Canadian dollar continues slide against greenback
By John McCrank
TORONTO (Reuters) - The Canadian dollar slid further against the U.S. dollar on Wednesday, as investors bought the greenback amid a broad-based decline in commodity prices.
Domestic bond prices rose, reversing some of Tuesday's losses after the U.S. Federal Reserve's interest rate decision and statement.
At 9:20 a.m. EDT the Canadian dollar was at C$1.0467 to the U.S. dollar, or 95.54 U.S. cents, down from C$1.0419 to the U.S. dollar, or 95.98 U.S. cents, at Tuesday's close.
The Canadian dollar has fallen 1.9 percent against the U.S. dollar so far this week.
"CAD isn't falling for any Canada-specific reasons, but really just by default as the (U.S.) dollar is being bid up against everything," said Adam Cole, head currency strategist at RBC Capital Markets in London.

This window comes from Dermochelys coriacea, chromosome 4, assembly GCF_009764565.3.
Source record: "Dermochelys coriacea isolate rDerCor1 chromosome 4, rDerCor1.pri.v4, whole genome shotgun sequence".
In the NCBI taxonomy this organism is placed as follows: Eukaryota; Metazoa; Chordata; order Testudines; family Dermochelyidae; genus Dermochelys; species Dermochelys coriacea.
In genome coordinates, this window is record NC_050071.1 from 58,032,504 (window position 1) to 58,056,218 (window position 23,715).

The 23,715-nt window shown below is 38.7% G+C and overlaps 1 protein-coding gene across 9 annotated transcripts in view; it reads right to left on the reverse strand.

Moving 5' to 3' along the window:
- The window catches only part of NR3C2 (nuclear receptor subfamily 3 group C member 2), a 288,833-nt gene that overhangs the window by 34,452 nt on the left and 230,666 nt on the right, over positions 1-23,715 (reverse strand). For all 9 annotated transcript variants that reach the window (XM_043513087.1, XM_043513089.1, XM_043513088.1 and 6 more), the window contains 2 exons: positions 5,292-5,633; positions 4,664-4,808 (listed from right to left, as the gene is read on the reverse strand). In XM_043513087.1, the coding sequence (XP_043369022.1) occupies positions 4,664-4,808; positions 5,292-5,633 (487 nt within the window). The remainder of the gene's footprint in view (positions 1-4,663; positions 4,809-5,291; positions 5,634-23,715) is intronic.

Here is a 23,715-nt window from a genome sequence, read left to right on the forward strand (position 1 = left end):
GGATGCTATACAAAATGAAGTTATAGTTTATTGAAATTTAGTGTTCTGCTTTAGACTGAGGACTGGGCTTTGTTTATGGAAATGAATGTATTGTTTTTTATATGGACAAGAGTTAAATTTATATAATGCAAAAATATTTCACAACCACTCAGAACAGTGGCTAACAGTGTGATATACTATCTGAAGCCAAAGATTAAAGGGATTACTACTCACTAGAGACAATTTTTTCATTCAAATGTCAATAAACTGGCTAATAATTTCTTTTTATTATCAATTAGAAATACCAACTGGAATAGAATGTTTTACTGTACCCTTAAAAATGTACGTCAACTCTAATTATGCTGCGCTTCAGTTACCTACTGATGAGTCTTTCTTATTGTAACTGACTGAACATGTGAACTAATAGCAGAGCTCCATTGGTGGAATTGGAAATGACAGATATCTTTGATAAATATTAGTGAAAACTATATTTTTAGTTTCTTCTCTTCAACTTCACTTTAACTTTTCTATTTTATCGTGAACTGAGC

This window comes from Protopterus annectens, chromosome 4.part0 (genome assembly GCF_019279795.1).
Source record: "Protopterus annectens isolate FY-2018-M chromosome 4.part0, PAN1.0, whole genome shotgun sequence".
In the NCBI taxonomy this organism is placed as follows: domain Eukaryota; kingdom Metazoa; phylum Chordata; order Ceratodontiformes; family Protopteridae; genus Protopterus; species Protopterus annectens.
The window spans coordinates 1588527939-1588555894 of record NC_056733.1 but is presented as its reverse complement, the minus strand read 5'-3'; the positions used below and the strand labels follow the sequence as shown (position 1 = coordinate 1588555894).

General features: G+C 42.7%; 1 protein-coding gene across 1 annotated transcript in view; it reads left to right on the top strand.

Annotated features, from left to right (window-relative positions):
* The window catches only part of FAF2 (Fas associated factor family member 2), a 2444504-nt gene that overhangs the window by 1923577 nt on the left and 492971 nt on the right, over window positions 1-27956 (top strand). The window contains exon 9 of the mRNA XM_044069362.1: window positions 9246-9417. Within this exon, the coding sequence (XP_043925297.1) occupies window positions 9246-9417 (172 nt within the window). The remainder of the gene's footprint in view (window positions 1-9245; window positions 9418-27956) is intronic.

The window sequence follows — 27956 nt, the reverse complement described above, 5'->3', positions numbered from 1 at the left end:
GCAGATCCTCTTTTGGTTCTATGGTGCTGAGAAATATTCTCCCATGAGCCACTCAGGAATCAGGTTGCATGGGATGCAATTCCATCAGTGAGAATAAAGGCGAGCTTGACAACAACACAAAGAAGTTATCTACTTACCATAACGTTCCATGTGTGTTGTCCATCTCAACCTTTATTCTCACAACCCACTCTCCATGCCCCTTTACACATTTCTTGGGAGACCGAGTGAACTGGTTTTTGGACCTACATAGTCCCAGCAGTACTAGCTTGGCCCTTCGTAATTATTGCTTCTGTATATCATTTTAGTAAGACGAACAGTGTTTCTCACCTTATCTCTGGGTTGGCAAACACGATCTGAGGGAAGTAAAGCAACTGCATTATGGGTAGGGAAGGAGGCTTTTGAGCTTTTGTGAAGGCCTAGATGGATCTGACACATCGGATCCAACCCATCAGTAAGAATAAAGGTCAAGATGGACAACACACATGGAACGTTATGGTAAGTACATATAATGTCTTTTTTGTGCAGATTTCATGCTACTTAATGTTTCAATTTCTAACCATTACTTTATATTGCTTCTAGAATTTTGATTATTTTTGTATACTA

The U.S. dollar had slipped against many major currencies after the Fed held interest rates steady on Tuesday and issued a fairly neutral statement. But it rallied again in Europe.
A recent fall in commodity prices, including oil and base metals strengthened the greenback, and weakened the commodity linked Canadian dollar.
U.S. consumers, already facing a housing slump and a credit squeeze, were being pressed by high prices at the gas pump and elsewhere. Canada, the biggest supplier of oil to the United States and a net exporter of many key commodities, had cashed in on the higher energy prices. Continued...